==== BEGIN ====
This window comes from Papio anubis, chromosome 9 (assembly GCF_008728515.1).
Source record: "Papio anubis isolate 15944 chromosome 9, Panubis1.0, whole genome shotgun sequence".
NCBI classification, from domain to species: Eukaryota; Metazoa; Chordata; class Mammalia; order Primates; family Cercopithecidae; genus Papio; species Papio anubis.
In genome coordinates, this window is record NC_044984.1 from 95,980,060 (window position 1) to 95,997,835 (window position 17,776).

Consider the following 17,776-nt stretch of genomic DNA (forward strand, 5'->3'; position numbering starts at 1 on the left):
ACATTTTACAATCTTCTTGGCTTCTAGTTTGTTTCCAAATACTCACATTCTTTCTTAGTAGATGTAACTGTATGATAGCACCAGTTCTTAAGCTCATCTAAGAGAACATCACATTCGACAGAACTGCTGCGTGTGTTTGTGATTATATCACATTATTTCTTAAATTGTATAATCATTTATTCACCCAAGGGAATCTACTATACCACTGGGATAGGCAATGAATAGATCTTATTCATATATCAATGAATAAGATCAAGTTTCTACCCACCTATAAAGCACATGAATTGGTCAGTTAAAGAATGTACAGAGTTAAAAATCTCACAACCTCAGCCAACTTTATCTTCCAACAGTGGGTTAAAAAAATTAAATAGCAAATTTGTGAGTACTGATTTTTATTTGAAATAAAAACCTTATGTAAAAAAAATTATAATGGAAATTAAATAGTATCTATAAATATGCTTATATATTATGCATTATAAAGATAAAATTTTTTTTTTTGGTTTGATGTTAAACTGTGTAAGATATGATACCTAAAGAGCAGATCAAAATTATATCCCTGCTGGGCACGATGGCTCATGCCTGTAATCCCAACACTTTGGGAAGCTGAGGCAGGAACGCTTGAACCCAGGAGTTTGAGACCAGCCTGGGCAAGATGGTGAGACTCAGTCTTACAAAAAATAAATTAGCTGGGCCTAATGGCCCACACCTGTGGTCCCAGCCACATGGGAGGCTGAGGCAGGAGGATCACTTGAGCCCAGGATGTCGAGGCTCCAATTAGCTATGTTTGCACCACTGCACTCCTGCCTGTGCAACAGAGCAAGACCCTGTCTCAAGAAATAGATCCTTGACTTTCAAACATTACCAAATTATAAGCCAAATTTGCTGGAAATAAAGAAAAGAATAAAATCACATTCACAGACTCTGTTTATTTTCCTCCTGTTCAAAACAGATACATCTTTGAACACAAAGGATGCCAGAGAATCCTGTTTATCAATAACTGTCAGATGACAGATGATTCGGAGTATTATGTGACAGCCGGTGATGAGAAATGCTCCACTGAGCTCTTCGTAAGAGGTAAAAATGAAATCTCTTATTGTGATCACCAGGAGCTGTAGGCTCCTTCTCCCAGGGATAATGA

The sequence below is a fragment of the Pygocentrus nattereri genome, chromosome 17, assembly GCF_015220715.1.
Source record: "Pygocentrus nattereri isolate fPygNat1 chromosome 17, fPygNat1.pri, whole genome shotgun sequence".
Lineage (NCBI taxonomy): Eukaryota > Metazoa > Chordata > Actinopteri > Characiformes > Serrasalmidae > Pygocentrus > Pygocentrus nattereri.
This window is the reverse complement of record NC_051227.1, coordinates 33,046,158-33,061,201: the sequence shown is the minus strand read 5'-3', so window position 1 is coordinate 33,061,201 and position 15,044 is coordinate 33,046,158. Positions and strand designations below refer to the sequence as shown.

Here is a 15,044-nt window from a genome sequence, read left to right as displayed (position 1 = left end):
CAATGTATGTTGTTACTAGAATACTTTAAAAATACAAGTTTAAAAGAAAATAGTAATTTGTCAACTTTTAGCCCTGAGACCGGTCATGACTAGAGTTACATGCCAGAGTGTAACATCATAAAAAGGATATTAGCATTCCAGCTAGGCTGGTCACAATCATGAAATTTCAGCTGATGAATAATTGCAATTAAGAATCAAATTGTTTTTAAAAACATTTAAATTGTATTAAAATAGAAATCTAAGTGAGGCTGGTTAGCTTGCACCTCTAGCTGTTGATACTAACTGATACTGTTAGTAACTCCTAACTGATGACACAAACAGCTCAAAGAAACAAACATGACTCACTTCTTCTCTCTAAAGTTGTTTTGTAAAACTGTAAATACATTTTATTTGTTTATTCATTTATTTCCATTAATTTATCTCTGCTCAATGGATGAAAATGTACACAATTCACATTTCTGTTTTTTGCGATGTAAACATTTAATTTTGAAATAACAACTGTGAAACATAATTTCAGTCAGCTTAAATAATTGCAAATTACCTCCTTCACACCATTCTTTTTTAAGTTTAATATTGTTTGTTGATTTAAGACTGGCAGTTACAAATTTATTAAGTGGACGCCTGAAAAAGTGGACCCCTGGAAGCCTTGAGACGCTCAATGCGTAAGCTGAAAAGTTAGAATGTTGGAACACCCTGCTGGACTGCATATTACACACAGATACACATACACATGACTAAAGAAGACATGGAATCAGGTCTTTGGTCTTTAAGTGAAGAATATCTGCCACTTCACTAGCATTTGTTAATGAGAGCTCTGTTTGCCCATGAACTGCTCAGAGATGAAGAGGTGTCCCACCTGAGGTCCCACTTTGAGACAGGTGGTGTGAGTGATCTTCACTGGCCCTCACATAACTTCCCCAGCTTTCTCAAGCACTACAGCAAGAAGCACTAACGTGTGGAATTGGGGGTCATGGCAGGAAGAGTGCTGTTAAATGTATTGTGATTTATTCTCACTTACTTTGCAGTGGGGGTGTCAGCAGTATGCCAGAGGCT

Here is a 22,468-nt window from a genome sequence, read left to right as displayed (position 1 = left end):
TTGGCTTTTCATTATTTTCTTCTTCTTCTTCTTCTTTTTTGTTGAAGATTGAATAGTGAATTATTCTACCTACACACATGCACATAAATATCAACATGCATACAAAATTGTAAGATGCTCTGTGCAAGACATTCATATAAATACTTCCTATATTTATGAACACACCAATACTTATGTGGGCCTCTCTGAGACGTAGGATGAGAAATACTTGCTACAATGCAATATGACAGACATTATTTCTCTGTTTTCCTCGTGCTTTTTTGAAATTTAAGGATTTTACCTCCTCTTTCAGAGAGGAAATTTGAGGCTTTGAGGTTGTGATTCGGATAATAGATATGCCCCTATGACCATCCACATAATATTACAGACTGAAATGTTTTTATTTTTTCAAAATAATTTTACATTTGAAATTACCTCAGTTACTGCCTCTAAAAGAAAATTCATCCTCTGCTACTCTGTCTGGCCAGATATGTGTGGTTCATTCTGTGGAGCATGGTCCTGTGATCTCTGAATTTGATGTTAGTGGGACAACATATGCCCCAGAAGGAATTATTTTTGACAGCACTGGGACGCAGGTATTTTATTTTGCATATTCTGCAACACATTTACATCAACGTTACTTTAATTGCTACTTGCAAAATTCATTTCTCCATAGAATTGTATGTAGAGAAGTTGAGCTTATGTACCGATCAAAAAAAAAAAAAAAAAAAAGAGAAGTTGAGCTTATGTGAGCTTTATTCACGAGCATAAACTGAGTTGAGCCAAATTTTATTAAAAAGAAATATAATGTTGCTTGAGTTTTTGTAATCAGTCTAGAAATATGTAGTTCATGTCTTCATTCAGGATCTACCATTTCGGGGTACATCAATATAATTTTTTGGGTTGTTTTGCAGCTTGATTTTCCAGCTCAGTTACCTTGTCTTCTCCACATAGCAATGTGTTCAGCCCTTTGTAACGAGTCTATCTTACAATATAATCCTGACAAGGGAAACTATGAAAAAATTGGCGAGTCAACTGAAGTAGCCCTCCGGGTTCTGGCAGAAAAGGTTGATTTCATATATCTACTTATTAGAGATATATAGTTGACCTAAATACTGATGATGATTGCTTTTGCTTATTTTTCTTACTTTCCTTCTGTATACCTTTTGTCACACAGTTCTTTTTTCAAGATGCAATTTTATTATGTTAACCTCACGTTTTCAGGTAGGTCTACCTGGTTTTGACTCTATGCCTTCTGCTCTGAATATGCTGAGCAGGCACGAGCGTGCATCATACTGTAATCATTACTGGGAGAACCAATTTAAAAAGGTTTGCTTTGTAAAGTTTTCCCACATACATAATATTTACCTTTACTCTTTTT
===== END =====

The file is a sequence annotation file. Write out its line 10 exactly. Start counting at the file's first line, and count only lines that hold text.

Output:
This window is the reverse complement of record NC_051227.1, coordinates 33,046,158-33,061,201: the sequence shown is the minus strand read 5'-3', so window position 1 is coordinate 33,061,201 and position 15,044 is coordinate 33,046,158. Positions and strand designations below refer to the sequence as shown.